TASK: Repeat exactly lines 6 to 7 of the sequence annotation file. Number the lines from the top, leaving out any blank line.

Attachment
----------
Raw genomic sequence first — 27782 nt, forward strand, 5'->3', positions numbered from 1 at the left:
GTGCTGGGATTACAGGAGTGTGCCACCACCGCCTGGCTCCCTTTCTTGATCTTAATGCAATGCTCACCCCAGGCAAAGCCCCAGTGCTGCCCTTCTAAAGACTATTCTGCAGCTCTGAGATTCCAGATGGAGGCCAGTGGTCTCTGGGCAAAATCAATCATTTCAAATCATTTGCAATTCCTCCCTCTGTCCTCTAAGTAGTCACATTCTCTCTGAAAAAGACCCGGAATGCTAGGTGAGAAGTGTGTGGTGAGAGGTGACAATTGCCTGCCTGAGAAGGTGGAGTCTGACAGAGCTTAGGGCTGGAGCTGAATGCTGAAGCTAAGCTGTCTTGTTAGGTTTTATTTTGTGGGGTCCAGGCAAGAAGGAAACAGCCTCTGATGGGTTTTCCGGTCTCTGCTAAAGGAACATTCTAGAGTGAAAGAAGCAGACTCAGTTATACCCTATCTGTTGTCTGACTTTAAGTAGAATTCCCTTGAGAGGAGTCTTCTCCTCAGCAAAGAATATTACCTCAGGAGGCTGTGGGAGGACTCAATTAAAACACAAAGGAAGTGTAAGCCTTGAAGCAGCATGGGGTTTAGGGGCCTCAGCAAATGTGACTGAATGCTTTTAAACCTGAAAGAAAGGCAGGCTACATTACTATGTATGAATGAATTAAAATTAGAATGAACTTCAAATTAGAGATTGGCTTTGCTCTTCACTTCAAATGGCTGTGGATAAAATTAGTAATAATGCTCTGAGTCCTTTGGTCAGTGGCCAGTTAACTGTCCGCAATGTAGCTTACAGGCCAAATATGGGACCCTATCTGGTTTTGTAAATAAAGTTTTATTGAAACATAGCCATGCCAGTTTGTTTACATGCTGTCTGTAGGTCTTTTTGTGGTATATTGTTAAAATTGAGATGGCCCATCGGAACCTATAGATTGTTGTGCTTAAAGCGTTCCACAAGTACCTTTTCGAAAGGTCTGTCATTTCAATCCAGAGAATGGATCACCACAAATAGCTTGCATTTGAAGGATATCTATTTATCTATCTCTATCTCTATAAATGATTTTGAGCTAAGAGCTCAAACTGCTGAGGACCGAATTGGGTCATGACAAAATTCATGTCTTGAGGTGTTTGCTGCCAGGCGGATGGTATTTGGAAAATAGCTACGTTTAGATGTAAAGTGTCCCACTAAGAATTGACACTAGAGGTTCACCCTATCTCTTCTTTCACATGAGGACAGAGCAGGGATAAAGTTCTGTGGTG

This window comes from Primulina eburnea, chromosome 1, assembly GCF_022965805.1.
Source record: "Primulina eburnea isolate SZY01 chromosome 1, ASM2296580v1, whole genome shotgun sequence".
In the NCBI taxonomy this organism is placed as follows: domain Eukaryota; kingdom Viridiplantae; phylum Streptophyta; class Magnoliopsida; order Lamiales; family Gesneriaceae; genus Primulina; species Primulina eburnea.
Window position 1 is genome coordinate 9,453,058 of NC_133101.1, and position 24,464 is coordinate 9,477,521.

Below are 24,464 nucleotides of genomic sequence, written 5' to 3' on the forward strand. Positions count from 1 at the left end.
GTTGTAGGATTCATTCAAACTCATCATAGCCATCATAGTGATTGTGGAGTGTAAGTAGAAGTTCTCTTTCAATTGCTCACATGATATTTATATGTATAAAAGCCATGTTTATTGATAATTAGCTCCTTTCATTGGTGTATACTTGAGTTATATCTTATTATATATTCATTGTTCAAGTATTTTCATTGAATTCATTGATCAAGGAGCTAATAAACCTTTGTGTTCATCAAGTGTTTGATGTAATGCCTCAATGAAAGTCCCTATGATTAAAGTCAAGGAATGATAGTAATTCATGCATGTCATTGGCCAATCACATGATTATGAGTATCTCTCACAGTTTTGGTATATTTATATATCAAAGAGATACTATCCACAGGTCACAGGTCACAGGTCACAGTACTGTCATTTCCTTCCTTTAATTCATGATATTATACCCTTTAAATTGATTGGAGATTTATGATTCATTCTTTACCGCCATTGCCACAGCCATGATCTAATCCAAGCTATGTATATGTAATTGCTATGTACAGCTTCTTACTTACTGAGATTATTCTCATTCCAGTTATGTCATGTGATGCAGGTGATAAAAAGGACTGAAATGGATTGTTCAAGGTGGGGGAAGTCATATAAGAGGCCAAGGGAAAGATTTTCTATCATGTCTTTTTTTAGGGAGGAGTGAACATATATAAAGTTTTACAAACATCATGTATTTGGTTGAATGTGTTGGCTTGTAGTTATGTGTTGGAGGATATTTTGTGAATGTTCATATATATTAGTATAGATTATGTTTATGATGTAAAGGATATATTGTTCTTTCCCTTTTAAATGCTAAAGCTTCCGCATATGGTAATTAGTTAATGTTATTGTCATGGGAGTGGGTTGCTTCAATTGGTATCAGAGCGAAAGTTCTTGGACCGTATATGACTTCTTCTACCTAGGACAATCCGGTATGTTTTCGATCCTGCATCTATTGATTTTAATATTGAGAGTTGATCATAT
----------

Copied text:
Window position 1 is genome coordinate 9,453,058 of NC_133101.1, and position 24,464 is coordinate 9,477,521.

Below are 24,464 nucleotides of genomic sequence, written 5' to 3' on the forward strand. Positions count from 1 at the left end.